Personal Finance

Supermarket staples in sneaky shrinkflation tactics to appear cheaper

Supermarkets are being urged to be more transparent about shrinkflation as brands cut the size of products to avoid huge price hikes.

Supermarket shoppers are paying more for less as products shrink to make up for rising manufacturing costs.

Popular brands of staples such as teabags and butter have reduced in size while their prices stayed the same or even risen in the shops.

And the percentage of the key ingredients in foods such as sausages and ready meals have also dropped while their total weight has often remained the same, meaning its harder for consumers to tell the difference.

Consumer watchdog Which? asked its readers to inform them of products they've seen reduce in size.

Some of the most popular offenders were:

  • Lurpak's salted, unsalted and lighter butter; down from 250g to 200g
  • Whiskas cat food pouches: down from 100g to 85g
  • PG Tips Tasty Decaf Pyramid tea bags: down from 180 bags to 140
  • Kettle Chips Sea Salt and Crushed Black Peppercorns Crisps: Down from 150g to 130g
  • Listerine Fresh Burst mouthwash shrank from 600ml to 500ml. At Tesco it also went up in price by 52p.
  • McVitie’s Digestives: down from 400g to 360g
  • Richmond meat-free sausages: You still get eight in a pack, but the weight is down from 336g to 304g.

Elsewhere, some items changed their recipes to reduce the number of expensive ingredients that are key to the product. They include:

  • Sainsbury's Clotted Cream Rice Pudding: Clotted cream was completely removed for whipping cream. The items has now been relabelled.
  • Tesco Beef Lasagne 1.5kg: The amount of beef dropped from 23% to 19%.
  • Morrisons The Best Lasagne Al Forno (400g): Beef content dropped from 30% to 26%.
  • Waitrose Butter Chicken Curry: Chicken content dropped from 47% to 41%.
  • Morrisons 150g guacamole: Avocado content dropped from 80% to 77%.
  • Tesco Tex Mex Chicken Enchiladas: Chicken content dropped from 27% to 20%.

Brands are not legally obliged to tell customers if they have reduced a product's size or ingredients, so it's up to shoppers to keep an eye on labels, sizes and prices.

Lurpack butter became a symbol of the food inflation crisis in the UK last year, when the price of a 1kg tub soared to near £10 in some supermarkets due to the rising costs to produce milk. The price of a 500g tub has risen by 33% since last June.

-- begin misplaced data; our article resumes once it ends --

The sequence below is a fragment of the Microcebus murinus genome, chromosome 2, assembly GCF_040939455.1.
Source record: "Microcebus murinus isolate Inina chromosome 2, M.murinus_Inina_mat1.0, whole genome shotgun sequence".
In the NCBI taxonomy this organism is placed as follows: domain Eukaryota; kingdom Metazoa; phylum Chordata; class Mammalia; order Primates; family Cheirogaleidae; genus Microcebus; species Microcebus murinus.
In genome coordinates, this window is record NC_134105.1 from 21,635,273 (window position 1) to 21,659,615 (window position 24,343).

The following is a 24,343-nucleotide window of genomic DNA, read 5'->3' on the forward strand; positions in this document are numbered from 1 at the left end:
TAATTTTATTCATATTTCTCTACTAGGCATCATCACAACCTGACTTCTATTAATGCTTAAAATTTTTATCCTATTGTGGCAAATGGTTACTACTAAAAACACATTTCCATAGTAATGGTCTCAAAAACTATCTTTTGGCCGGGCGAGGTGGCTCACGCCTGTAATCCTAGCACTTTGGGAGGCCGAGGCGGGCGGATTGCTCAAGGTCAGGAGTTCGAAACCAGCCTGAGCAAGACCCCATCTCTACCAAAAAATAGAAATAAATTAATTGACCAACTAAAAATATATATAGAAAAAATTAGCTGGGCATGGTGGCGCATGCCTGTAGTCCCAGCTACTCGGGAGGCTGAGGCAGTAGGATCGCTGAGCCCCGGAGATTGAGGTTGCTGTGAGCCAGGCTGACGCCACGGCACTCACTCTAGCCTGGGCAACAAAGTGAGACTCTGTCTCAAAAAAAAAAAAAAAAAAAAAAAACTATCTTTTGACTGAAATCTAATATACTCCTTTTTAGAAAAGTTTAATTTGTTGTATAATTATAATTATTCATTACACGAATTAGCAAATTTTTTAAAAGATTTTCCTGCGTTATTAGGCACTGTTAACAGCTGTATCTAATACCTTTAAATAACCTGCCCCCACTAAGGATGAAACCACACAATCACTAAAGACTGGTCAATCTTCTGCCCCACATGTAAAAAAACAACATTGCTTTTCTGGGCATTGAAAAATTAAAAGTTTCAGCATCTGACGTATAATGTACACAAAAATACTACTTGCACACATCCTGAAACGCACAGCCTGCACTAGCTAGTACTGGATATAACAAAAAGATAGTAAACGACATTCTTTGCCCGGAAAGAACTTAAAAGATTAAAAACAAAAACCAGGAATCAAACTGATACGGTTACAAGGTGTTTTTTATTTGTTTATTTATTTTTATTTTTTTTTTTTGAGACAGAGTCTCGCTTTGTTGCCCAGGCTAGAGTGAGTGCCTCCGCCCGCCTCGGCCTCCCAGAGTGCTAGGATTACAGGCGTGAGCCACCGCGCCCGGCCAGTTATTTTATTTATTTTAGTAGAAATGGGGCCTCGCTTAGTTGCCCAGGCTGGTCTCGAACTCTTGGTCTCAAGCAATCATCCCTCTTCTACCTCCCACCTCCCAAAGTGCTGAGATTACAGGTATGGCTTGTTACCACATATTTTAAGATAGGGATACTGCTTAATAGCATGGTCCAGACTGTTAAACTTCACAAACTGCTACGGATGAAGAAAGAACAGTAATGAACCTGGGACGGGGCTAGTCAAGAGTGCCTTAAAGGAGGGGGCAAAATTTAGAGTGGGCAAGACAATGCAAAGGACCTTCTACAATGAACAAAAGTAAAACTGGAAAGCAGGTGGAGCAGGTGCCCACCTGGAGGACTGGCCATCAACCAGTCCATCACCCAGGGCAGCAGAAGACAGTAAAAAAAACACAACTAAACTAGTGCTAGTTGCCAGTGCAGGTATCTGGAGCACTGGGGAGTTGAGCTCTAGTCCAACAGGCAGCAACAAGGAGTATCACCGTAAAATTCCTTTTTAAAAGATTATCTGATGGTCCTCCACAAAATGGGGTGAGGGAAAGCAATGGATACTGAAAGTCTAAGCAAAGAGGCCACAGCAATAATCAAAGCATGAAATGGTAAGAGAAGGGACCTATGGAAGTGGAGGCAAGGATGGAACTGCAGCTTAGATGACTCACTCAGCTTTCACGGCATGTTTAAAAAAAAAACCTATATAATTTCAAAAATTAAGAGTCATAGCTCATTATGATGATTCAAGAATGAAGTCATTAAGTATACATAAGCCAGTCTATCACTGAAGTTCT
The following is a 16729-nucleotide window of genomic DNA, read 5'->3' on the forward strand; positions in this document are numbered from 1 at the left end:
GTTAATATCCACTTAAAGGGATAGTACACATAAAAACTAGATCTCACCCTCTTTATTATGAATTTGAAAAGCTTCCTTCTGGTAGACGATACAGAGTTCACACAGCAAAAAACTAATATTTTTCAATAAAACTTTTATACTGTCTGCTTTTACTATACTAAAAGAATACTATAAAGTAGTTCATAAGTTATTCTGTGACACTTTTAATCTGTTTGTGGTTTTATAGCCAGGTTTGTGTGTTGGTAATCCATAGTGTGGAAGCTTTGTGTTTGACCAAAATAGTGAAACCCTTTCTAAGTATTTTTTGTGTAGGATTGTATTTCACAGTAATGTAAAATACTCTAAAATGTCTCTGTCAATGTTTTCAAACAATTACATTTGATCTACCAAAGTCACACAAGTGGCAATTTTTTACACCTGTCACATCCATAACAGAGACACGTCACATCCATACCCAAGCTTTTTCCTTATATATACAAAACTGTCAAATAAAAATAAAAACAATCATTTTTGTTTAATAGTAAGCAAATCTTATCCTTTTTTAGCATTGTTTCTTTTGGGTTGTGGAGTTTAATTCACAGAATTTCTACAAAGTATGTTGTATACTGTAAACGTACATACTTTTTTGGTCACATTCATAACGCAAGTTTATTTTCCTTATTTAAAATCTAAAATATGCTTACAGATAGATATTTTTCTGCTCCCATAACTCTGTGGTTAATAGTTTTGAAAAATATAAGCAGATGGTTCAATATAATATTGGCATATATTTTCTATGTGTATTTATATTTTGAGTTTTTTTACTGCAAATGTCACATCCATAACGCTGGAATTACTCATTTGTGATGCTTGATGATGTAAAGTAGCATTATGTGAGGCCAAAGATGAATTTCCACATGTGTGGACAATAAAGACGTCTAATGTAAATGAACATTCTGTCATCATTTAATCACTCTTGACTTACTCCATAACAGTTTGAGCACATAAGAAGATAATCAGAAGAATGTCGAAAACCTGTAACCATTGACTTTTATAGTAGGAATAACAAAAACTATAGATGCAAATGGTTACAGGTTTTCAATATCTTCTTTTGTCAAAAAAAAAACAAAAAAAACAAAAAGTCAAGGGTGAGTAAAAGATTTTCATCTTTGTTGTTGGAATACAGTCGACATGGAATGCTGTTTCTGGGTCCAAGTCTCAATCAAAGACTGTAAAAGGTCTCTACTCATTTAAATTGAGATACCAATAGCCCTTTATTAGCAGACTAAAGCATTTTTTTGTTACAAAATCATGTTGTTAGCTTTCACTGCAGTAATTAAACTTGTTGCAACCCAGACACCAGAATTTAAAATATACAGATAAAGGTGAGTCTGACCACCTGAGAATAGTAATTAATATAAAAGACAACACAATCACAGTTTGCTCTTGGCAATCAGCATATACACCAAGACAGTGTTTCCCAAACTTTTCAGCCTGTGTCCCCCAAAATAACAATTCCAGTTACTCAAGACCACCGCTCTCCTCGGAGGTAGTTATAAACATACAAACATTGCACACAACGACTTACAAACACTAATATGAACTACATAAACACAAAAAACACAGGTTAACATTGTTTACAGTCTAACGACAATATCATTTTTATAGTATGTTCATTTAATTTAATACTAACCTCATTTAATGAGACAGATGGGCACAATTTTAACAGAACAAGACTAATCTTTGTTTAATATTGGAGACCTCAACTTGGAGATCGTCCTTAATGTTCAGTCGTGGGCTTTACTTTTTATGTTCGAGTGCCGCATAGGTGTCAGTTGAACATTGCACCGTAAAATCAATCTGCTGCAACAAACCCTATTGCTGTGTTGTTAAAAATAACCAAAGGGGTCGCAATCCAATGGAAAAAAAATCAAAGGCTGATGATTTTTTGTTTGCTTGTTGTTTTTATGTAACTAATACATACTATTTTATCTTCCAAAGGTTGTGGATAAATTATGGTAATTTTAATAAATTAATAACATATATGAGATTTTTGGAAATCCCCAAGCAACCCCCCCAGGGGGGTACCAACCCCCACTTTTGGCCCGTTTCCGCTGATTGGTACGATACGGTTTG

Following the shrinking of Lurpack's 250g block of butter to 200g, a spokesperson for producers Arla, said: "We want to help reduce the cost of the average shopper's basket and have therefore lowered the price on Lurpak and Anchor alongside the size reduction.

"Whilst pricing is set by retailers directly, we have worked closely with our retail partners to ensure the 200g block option is offering at least the same price per 100g."

Supermarkets said shrinkflation was necessary to keep prices at the tills down, as inflation meant the cost of production had risen greatly over the last 18 months.

NimbleFins research found the cost of food for the average UK household of 2.3 people is £4,124.

Andrew Opie, director of food and sustainability at the British Retail Consortium, said sizes and quantities are always included on labels, so shrinkflation wasn't misleading.

He added: "Given the challenges facing households from the cost of living squeeze, retailers are solely focused to find ways to limit rising prices for customers against the rising cost of production, while maintaining the excellent quality of products.

"Prices and sizes of all products are clearly labelled so that customers can make informed decisions about their purchases."

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Helen Barnett

Helen is a journalist, editor and copywriter with 15 years' experience writing across print and digital publications. She previously edited the Daily Express website and has won awards as a reporter. Read more here.


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